In the United States, those at highest risk for stroke are the least aware of it. White and coauthors of the Northern Manhattan project in an article published in Circulation1 report that the annual age adjusted incidence of first ischemic stroke per 100 000 was 88 in whites, 149 in Hispanics and 191 in blacks. And yet, among Hispanic women, only 29% identified sudden weakness or numbness on one side of the body as a warning sign. Thirty-two percent of black women and 39% of white woman did. Seventy-nine percent of Hispanic, 84% of black, and 92% of white women knew about clot-busting drugs for stroke if the patient arrived in hospital soon after the symptoms.2
These 2 articles on stroke were part of a special issue of Circulation which focused on cardiovascular health disparities. Conclusions from the articles include the fact that minorities, the poor and the uneducated bear the burden of cardiovascular health disparities, that cardiologists underestimate racial and ethnic disparities in care, and that blacks are less likely to get expensive, newer heart treatments.
A particularly troubling finding relates to the implementation of health report cards. Designed to improve the quality of health, they have had the unintended consequence of reducing the proportion of minorities who are offered coronary artery bypass grafting surgery. Presumably with the introduction of health report cards surgeons tend to select lower-risk patients and those most likely to follow a treatment regime.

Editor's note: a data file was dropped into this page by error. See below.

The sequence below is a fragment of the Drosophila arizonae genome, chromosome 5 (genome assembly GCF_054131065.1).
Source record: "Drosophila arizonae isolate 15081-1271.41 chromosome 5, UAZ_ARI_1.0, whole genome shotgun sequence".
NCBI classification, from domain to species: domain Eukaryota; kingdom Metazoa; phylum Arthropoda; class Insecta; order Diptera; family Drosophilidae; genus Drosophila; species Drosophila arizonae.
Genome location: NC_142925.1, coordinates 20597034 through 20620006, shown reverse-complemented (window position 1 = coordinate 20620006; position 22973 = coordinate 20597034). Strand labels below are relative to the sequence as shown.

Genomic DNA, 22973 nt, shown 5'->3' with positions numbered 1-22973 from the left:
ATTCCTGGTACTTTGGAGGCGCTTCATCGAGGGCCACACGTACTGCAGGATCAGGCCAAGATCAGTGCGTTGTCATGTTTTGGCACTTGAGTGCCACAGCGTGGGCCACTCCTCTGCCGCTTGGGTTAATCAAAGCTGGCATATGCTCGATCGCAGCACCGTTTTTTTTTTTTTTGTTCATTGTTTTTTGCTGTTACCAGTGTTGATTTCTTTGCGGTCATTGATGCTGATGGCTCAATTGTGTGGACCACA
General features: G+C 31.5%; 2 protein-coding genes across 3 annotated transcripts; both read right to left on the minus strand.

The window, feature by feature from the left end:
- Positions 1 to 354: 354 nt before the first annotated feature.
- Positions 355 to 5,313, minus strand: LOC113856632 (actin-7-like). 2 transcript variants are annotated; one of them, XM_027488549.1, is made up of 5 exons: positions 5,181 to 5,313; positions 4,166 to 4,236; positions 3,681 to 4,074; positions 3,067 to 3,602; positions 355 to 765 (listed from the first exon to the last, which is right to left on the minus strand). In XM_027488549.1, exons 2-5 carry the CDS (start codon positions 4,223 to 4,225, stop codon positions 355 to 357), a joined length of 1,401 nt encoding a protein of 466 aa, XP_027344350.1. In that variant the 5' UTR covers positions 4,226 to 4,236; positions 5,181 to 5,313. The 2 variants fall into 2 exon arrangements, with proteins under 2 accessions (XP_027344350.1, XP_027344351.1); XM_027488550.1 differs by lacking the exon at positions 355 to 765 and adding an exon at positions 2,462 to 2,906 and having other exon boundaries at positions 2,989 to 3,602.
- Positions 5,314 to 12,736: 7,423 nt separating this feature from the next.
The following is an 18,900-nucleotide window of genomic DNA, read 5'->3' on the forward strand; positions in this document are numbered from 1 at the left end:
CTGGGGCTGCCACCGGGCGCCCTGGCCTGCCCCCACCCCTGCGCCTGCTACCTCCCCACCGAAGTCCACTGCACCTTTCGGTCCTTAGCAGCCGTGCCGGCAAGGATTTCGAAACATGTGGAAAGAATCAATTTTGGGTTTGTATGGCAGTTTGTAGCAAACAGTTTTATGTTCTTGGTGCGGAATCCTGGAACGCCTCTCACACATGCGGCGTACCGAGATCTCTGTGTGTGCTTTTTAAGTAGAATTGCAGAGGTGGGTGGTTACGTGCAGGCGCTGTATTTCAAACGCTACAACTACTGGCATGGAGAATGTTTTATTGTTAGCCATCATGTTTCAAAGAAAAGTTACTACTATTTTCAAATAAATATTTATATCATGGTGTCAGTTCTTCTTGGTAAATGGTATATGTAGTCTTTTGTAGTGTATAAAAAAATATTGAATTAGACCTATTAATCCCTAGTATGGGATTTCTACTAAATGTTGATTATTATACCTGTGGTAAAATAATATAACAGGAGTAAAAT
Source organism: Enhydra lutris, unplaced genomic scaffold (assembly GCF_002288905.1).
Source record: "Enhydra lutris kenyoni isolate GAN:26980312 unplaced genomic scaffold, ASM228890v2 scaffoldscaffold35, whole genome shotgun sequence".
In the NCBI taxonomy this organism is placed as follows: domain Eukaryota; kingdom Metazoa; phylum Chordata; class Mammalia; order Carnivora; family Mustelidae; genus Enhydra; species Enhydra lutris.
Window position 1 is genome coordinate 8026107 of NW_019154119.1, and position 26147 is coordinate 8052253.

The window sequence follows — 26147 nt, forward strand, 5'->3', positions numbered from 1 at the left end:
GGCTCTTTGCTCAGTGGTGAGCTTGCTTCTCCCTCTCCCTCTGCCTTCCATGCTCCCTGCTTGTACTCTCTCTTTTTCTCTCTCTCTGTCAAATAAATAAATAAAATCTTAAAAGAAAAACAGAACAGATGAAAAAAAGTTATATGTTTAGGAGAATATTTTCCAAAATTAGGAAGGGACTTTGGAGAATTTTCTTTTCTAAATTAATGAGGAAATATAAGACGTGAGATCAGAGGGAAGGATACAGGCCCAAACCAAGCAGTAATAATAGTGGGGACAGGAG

Minorities are disadvantaged in terms of access to health care and the ability to follow through on treatments that require regular follow up.
The cardiovascular health disparities theme issue also includes a commitment by the American Heart Association to reduce coronary heart disease and stroke risk by 25% by 2010 and to narrow the cardiovascular and cerebrovascular health disparities.
George Mensah, acting director of the National Center for Chronic Disease Prevention and Health Promotion at the Centers of Disease Control paraphrases Dr. Martin Luther King: “poor quality health care anywhere is a threat to quality care for all Americans everywhere.” The health of a nation is indivisible.
- Received March 29, 2005.
- Accepted March 29, 2005.
White H, Boden-Albala B, Wang C, Elkind MSV, Rundek T, Wright CB, Sacco RL. Ischemic stroke subtype incidence among Whites, Blacks, and Hispanics: the Northern Manhattan Study. Circulation. 2005; 111: 1327–1331
Ferris A, Robertson RM, Fabunmi R, Mosca L. Am Heart Association and Am Stroke Association National Survey of Stroke Risk Awareness Among Women. Circulation. 2005; 111: 1321–1326.